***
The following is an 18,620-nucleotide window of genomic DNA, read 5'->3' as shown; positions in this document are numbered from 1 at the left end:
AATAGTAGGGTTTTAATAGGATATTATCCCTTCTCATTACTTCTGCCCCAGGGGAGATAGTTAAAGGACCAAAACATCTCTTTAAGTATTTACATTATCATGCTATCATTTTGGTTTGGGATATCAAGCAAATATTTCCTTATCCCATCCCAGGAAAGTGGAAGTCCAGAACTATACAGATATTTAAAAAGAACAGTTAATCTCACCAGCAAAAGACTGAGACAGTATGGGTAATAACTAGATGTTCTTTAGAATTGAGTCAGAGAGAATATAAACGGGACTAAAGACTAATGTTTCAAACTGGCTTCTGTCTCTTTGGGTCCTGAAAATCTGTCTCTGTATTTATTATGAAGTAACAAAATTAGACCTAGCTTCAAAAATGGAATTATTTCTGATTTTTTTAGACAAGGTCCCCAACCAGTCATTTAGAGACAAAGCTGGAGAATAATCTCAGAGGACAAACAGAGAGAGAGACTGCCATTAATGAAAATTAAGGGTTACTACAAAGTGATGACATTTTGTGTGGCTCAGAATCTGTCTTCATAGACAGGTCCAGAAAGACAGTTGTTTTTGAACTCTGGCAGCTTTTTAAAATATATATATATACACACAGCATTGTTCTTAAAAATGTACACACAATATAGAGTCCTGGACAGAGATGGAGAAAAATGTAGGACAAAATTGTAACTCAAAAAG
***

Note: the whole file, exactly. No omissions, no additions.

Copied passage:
The following is an 18,620-nucleotide window of genomic DNA, read 5'->3' as shown; positions in this document are numbered from 1 at the left end:
AATAGTAGGGTTTTAATAGGATATTATCCCTTCTCATTACTTCTGCCCCAGGGGAGATAGTTAAAGGACCAAAACATCTCTTTAAGTATTTACATTATCATGCTATCATTTTGGTTTGGGATATCAAGCAAATATTTCCTTATCCCATCCCAGGAAAGTGGAAGTCCAGAACTATACAGATATTTAAAAAGAACAGTTAATCTCACCAGCAAAAGACTGAGACAGTATGGGTAATAACTAGATGTTCTTTAGAATTGAGTCAGAGAGAATATAAACGGGACTAAAGACTAATGTTTCAAACTGGCTTCTGTCTCTTTGGGTCCTGAAAATCTGTCTCTGTATTTATTATGAAGTAACAAAATTAGACCTAGCTTCAAAAATGGAATTATTTCTGATTTTTTTAGACAAGGTCCCCAACCAGTCATTTAGAGACAAAGCTGGAGAATAATCTCAGAGGACAAACAGAGAGAGAGACTGCCATTAATGAAAATTAAGGGTTACTACAAAGTGATGACATTTTGTGTGGCTCAGAATCTGTCTTCATAGACAGGTCCAGAAAGACAGTTGTTTTTGAACTCTGGCAGCTTTTTAAAATATATATATATACACACAGCATTGTTCTTAAAAATGTACACACAATATAGAGTCCTGGACAGAGATGGAGAAAAATGTAGGACAAAATTGTAACTCAAAAAG